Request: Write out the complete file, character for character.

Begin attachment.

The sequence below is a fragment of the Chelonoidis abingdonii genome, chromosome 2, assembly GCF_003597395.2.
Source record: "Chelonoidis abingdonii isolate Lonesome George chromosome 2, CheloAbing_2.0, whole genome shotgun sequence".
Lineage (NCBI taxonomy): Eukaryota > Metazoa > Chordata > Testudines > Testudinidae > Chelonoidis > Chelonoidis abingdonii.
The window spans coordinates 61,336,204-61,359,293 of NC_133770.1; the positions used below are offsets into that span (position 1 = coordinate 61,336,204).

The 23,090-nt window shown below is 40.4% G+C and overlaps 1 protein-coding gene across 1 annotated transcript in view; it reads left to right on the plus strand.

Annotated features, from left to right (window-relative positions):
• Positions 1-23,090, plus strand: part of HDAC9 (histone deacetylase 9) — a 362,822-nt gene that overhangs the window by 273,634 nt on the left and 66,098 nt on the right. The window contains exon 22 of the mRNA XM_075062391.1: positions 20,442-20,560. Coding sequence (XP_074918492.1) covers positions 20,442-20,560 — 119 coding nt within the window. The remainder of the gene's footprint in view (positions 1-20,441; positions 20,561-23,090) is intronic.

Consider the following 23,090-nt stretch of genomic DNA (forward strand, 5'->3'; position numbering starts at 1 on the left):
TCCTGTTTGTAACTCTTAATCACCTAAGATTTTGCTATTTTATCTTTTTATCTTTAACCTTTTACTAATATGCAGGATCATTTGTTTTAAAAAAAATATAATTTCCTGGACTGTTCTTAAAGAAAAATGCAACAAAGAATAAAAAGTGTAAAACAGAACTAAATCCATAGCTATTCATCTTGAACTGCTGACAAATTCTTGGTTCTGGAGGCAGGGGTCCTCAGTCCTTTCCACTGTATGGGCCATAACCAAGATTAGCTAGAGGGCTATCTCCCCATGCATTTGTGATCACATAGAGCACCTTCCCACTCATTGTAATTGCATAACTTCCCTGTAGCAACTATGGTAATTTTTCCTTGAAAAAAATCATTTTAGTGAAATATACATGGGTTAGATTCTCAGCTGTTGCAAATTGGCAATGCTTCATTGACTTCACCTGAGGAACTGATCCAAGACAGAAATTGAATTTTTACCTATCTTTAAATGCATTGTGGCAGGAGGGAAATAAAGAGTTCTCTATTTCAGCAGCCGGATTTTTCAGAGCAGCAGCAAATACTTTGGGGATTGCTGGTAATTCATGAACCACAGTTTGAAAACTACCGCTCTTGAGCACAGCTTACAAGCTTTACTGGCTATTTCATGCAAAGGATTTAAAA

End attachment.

The sequence below is a fragment of the Chelonoidis abingdonii genome, chromosome 2, assembly GCF_003597395.2.
Source record: "Chelonoidis abingdonii isolate Lonesome George chromosome 2, CheloAbing_2.0, whole genome shotgun sequence".
Lineage (NCBI taxonomy): Eukaryota > Metazoa > Chordata > Testudines > Testudinidae > Chelonoidis > Chelonoidis abingdonii.
The window spans coordinates 61,336,204-61,359,293 of NC_133770.1; the positions used below are offsets into that span (position 1 = coordinate 61,336,204).

The 23,090-nt window shown below is 40.4% G+C and overlaps 1 protein-coding gene across 1 annotated transcript in view; it reads left to right on the plus strand.

Annotated features, from left to right (window-relative positions):
• Positions 1-23,090, plus strand: part of HDAC9 (histone deacetylase 9) — a 362,822-nt gene that overhangs the window by 273,634 nt on the left and 66,098 nt on the right. The window contains exon 22 of the mRNA XM_075062391.1: positions 20,442-20,560. Coding sequence (XP_074918492.1) covers positions 20,442-20,560 — 119 coding nt within the window. The remainder of the gene's footprint in view (positions 1-20,441; positions 20,561-23,090) is intronic.

Consider the following 23,090-nt stretch of genomic DNA (forward strand, 5'->3'; position numbering starts at 1 on the left):
TCCTGTTTGTAACTCTTAATCACCTAAGATTTTGCTATTTTATCTTTTTATCTTTAACCTTTTACTAATATGCAGGATCATTTGTTTTAAAAAAAATATAATTTCCTGGACTGTTCTTAAAGAAAAATGCAACAAAGAATAAAAAGTGTAAAACAGAACTAAATCCATAGCTATTCATCTTGAACTGCTGACAAATTCTTGGTTCTGGAGGCAGGGGTCCTCAGTCCTTTCCACTGTATGGGCCATAACCAAGATTAGCTAGAGGGCTATCTCCCCATGCATTTGTGATCACATAGAGCACCTTCCCACTCATTGTAATTGCATAACTTCCCTGTAGCAACTATGGTAATTTTTCCTTGAAAAAAATCATTTTAGTGAAATATACATGGGTTAGATTCTCAGCTGTTGCAAATTGGCAATGCTTCATTGACTTCACCTGAGGAACTGATCCAAGACAGAAATTGAATTTTTACCTATCTTTAAATGCATTGTGGCAGGAGGGAAATAAAGAGTTCTCTATTTCAGCAGCCGGATTTTTCAGAGCAGCAGCAAATACTTTGGGGATTGCTGGTAATTCATGAACCACAGTTTGAAAACTACCGCTCTTGAGCACAGCTTACAAGCTTTACTGGCTATTTCATGCAAAGGATTTAAAA